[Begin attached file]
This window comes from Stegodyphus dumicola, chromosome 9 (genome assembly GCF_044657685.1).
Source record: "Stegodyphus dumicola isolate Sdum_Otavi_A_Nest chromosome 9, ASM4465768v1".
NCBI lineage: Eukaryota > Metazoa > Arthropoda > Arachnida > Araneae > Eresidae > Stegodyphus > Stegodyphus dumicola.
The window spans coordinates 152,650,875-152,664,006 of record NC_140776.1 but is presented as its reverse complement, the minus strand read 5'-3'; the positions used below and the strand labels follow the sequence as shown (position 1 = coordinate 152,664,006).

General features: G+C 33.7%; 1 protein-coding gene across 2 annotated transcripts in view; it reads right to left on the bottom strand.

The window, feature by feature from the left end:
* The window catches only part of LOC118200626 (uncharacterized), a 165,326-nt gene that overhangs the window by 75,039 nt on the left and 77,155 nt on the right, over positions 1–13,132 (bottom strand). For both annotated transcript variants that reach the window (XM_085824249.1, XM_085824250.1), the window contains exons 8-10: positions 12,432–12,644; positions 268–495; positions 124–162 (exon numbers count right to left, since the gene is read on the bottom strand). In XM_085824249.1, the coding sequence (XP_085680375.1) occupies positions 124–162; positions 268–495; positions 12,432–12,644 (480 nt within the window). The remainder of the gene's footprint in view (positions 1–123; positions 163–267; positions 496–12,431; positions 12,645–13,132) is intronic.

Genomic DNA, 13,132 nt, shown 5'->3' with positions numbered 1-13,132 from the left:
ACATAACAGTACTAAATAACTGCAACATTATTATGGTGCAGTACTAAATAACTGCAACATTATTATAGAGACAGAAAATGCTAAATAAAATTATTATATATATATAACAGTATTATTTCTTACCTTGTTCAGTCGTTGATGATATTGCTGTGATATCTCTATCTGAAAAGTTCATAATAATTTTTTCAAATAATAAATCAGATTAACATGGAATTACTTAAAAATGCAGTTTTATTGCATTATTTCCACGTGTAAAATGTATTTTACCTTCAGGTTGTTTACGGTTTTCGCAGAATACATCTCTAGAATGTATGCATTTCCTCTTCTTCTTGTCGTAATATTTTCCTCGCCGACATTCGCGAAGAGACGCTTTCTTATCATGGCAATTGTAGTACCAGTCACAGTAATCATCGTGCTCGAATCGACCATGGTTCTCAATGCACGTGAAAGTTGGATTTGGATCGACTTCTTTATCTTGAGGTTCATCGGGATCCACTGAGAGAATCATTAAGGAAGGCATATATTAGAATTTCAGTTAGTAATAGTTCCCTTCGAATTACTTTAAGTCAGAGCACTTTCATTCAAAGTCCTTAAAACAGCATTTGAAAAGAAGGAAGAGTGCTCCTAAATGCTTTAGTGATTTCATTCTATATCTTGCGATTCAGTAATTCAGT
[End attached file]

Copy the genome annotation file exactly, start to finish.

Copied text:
This window comes from Stegodyphus dumicola, chromosome 9 (genome assembly GCF_044657685.1).
Source record: "Stegodyphus dumicola isolate Sdum_Otavi_A_Nest chromosome 9, ASM4465768v1".
NCBI lineage: Eukaryota > Metazoa > Arthropoda > Arachnida > Araneae > Eresidae > Stegodyphus > Stegodyphus dumicola.
The window spans coordinates 152,650,875-152,664,006 of record NC_140776.1 but is presented as its reverse complement, the minus strand read 5'-3'; the positions used below and the strand labels follow the sequence as shown (position 1 = coordinate 152,664,006).

General features: G+C 33.7%; 1 protein-coding gene across 2 annotated transcripts in view; it reads right to left on the bottom strand.

The window, feature by feature from the left end:
* The window catches only part of LOC118200626 (uncharacterized), a 165,326-nt gene that overhangs the window by 75,039 nt on the left and 77,155 nt on the right, over positions 1–13,132 (bottom strand). For both annotated transcript variants that reach the window (XM_085824249.1, XM_085824250.1), the window contains exons 8-10: positions 12,432–12,644; positions 268–495; positions 124–162 (exon numbers count right to left, since the gene is read on the bottom strand). In XM_085824249.1, the coding sequence (XP_085680375.1) occupies positions 124–162; positions 268–495; positions 12,432–12,644 (480 nt within the window). The remainder of the gene's footprint in view (positions 1–123; positions 163–267; positions 496–12,431; positions 12,645–13,132) is intronic.

Genomic DNA, 13,132 nt, shown 5'->3' with positions numbered 1-13,132 from the left:
ACATAACAGTACTAAATAACTGCAACATTATTATGGTGCAGTACTAAATAACTGCAACATTATTATAGAGACAGAAAATGCTAAATAAAATTATTATATATATATAACAGTATTATTTCTTACCTTGTTCAGTCGTTGATGATATTGCTGTGATATCTCTATCTGAAAAGTTCATAATAATTTTTTCAAATAATAAATCAGATTAACATGGAATTACTTAAAAATGCAGTTTTATTGCATTATTTCCACGTGTAAAATGTATTTTACCTTCAGGTTGTTTACGGTTTTCGCAGAATACATCTCTAGAATGTATGCATTTCCTCTTCTTCTTGTCGTAATATTTTCCTCGCCGACATTCGCGAAGAGACGCTTTCTTATCATGGCAATTGTAGTACCAGTCACAGTAATCATCGTGCTCGAATCGACCATGGTTCTCAATGCACGTGAAAGTTGGATTTGGATCGACTTCTTTATCTTGAGGTTCATCGGGATCCACTGAGAGAATCATTAAGGAAGGCATATATTAGAATTTCAGTTAGTAATAGTTCCCTTCGAATTACTTTAAGTCAGAGCACTTTCATTCAAAGTCCTTAAAACAGCATTTGAAAAGAAGGAAGAGTGCTCCTAAATGCTTTAGTGATTTCATTCTATATCTTGCGATTCAGTAATTCAGT